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The second work within DC.es portrays the journey of Spanish photographer Paula Anta. In this photography exhibition entitled Uproot, Anta explores nature and the uprooting process from a new perspective.

Uprooting is the loss or corruption of the roots and symbolizes an estrangement or loss of vital meaning. The exhibition showcases three photographic series taken in different parks inside and outside of Washington, D.C.

The Uproot series displays images of tree roots that, due to age or illness, have fallen. Their new state, even if it is already lifeless, turns visible what has remained hidden under the soil. The fall of the tree verticalizes the root, almost like a wall, carrying in its nooks and crannies stones, sand, and all nutrients of the soil. The root is presented almost like a steroid floating back again among the hidden, connecting the shapes and forms that belong to the inner and the outside, in a kind of cosmos.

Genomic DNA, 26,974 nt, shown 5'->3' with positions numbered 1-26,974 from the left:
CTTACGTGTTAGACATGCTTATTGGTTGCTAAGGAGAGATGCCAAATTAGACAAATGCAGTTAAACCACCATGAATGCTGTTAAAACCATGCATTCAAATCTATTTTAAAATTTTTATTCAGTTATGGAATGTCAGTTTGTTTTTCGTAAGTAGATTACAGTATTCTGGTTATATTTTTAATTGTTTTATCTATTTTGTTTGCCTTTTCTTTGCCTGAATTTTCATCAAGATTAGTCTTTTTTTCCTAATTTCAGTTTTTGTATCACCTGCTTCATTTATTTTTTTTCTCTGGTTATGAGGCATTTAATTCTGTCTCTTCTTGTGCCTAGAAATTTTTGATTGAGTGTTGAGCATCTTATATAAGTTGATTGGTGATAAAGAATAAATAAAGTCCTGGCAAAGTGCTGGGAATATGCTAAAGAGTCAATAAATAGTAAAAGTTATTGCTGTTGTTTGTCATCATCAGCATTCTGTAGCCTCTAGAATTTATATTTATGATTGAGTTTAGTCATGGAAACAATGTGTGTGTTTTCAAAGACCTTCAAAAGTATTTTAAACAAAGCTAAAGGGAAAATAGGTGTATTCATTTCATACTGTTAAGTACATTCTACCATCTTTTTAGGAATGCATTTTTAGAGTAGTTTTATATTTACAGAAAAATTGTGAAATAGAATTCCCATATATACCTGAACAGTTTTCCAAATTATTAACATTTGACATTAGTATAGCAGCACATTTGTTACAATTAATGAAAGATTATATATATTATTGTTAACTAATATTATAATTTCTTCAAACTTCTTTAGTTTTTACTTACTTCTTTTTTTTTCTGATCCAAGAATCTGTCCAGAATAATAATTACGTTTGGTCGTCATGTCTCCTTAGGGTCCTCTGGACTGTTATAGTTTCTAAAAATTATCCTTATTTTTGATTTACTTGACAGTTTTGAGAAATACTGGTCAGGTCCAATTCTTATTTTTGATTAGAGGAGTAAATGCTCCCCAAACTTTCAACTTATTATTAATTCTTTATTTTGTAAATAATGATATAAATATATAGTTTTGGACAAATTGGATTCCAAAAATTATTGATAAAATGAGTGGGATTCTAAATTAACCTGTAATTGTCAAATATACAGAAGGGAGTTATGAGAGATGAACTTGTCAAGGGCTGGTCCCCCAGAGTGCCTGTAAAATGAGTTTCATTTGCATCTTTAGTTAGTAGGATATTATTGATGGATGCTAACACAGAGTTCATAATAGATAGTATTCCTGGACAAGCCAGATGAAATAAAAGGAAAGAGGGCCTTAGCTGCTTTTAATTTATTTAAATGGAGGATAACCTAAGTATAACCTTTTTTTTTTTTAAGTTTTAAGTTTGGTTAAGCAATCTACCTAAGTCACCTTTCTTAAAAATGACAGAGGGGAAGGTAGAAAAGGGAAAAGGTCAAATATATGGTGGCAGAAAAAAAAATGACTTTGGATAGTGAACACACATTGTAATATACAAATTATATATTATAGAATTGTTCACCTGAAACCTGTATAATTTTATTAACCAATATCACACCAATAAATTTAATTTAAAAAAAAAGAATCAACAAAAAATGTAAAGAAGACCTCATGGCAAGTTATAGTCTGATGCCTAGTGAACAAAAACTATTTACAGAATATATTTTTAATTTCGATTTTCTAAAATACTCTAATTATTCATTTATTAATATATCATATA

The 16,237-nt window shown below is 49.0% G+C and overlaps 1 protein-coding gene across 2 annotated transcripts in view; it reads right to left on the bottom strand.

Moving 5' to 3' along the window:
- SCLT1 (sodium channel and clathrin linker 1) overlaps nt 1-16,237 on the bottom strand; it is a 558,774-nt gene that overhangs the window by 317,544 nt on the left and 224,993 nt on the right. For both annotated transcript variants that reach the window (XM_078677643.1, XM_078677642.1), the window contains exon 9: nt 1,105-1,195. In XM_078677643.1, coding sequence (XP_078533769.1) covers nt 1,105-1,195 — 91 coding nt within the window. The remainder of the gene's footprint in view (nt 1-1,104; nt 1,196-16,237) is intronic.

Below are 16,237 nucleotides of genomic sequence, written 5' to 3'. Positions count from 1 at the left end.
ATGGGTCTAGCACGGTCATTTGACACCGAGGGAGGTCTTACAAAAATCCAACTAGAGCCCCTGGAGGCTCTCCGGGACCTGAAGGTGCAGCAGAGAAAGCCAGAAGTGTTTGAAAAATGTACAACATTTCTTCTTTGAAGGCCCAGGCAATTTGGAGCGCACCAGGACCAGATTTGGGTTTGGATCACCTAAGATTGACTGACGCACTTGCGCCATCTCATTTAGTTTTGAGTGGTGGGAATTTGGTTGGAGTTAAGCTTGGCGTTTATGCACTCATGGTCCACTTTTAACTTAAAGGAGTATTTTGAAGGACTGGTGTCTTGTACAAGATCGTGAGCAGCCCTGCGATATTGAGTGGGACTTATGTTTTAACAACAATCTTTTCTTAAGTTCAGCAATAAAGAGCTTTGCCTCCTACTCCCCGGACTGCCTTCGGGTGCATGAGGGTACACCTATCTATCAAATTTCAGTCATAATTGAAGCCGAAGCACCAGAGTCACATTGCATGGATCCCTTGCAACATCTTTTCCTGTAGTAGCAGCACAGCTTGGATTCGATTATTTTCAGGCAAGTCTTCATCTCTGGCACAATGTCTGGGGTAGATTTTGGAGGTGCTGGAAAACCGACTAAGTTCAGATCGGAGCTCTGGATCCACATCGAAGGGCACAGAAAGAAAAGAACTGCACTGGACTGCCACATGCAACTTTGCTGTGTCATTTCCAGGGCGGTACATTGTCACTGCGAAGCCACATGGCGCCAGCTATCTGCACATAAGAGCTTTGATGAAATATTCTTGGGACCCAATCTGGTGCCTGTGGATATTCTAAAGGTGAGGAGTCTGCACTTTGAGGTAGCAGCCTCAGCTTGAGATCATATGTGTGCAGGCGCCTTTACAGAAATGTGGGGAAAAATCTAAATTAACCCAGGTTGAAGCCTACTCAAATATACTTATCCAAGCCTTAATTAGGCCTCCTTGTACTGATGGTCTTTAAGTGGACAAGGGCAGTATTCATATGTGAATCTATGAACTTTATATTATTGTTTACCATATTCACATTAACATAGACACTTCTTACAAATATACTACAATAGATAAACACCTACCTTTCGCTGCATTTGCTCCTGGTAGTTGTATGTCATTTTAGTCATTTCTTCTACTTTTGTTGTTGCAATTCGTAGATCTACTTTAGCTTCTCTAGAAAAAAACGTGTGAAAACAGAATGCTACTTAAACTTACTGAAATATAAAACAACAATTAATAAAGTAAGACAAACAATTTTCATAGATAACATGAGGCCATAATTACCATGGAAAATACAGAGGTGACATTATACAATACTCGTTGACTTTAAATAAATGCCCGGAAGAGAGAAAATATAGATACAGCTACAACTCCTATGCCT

Thermal Nature presents a diptych of rhizome images through the shapes of almost symmetrical patterns. They are roots and branches in mangroves, rivers, and their mouths. The hidden part that emerges and disappears by the fall and rise of the water. Printed on thermal blankets, they allude to the temperature changes that our planet is suffering and the importance of trying to maintain those that ensure our survival.

Lastly, the Hoist series is an act of salvation. The fallen tree that arises, even if it is through an artistic action or intervention. Once more, the banks of the Potomac hide the roots, to hoist the trees as landmarks. These, again, show their richness as triumphant poles that wave, to the beat of the air, the sacredness of the forms.